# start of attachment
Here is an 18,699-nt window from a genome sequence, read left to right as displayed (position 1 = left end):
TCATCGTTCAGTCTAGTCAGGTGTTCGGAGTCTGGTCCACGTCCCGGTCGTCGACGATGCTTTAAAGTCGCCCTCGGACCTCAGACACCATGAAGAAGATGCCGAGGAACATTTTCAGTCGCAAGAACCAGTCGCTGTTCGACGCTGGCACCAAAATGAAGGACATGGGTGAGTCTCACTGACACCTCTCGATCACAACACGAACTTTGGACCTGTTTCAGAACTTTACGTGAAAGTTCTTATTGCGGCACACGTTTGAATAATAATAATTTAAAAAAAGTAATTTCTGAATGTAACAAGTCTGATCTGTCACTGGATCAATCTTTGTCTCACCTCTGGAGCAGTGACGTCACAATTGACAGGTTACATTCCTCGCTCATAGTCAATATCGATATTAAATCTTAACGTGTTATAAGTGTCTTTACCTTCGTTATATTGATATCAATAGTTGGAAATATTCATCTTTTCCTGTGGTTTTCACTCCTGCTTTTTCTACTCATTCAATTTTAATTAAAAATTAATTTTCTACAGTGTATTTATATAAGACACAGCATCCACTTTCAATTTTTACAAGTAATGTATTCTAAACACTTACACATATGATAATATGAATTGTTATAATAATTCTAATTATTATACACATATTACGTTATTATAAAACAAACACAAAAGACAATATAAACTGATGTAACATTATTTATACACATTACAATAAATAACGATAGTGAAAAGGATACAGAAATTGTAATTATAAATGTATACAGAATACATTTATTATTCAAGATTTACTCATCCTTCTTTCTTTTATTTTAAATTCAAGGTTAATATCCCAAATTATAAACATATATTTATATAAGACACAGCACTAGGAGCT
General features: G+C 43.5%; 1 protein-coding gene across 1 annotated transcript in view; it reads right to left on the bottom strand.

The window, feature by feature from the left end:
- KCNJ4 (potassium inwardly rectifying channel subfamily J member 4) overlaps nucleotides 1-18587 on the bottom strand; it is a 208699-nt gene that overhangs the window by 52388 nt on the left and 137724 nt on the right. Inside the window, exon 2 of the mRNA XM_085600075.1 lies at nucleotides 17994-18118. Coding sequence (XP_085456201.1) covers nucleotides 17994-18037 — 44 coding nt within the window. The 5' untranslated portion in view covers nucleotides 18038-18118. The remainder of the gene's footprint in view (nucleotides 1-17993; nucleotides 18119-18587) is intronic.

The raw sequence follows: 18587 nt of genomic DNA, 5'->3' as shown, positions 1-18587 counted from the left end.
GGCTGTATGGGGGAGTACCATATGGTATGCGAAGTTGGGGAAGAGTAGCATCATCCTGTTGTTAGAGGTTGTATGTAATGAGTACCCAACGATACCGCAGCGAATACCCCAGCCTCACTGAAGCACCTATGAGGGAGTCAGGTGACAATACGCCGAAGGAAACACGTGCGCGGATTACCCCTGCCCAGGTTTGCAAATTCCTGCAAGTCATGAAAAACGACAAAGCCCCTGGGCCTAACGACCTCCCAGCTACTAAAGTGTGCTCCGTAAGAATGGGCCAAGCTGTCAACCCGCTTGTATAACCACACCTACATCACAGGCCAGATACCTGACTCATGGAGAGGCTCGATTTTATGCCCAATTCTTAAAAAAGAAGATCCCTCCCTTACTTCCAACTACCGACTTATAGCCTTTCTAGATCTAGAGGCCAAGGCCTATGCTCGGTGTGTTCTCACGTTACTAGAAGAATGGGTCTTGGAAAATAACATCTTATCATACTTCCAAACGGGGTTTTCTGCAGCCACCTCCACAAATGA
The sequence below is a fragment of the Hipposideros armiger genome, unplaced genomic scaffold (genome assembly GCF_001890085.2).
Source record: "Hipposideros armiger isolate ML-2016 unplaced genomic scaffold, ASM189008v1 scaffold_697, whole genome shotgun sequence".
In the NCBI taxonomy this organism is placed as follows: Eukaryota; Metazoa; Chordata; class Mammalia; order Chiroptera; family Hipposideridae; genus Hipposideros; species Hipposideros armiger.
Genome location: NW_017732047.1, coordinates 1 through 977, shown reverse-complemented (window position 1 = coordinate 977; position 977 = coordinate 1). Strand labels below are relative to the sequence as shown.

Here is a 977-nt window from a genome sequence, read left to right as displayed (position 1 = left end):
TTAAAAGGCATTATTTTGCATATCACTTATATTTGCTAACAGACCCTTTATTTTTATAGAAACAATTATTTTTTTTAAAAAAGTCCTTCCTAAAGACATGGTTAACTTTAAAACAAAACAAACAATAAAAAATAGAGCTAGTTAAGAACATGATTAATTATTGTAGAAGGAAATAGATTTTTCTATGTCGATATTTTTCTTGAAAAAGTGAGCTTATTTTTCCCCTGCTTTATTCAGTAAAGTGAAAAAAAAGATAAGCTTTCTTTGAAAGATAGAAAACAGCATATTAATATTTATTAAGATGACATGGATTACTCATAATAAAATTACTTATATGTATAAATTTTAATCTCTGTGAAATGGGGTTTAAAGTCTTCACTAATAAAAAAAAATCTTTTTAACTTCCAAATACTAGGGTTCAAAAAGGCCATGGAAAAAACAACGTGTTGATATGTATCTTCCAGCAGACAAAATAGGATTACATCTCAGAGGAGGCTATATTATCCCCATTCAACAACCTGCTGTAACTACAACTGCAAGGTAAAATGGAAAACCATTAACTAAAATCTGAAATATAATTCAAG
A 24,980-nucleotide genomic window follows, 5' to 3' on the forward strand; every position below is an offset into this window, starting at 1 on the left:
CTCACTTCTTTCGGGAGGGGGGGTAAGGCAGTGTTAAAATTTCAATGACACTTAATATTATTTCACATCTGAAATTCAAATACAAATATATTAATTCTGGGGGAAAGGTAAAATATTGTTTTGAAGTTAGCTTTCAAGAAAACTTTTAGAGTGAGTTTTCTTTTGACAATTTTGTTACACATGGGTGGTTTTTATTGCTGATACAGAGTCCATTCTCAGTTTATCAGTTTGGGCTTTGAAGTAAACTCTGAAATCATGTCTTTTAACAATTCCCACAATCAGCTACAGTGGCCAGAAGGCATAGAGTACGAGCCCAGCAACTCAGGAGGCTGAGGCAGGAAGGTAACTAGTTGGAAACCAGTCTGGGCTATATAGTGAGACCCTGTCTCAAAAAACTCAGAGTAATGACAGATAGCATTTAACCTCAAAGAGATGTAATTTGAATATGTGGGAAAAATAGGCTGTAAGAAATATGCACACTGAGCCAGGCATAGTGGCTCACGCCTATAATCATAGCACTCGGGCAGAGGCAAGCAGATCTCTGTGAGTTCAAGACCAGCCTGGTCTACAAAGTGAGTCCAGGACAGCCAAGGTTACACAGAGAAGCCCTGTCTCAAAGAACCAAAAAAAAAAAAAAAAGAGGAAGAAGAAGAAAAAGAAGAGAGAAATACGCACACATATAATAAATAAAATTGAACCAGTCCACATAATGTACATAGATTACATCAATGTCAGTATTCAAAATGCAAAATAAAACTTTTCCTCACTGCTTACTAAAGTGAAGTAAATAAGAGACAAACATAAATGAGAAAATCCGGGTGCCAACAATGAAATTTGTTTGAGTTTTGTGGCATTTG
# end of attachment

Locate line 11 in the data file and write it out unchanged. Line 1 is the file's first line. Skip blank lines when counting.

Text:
Genome location: NW_017732047.1, coordinates 1 through 977, shown reverse-complemented (window position 1 = coordinate 977; position 977 = coordinate 1). Strand labels below are relative to the sequence as shown.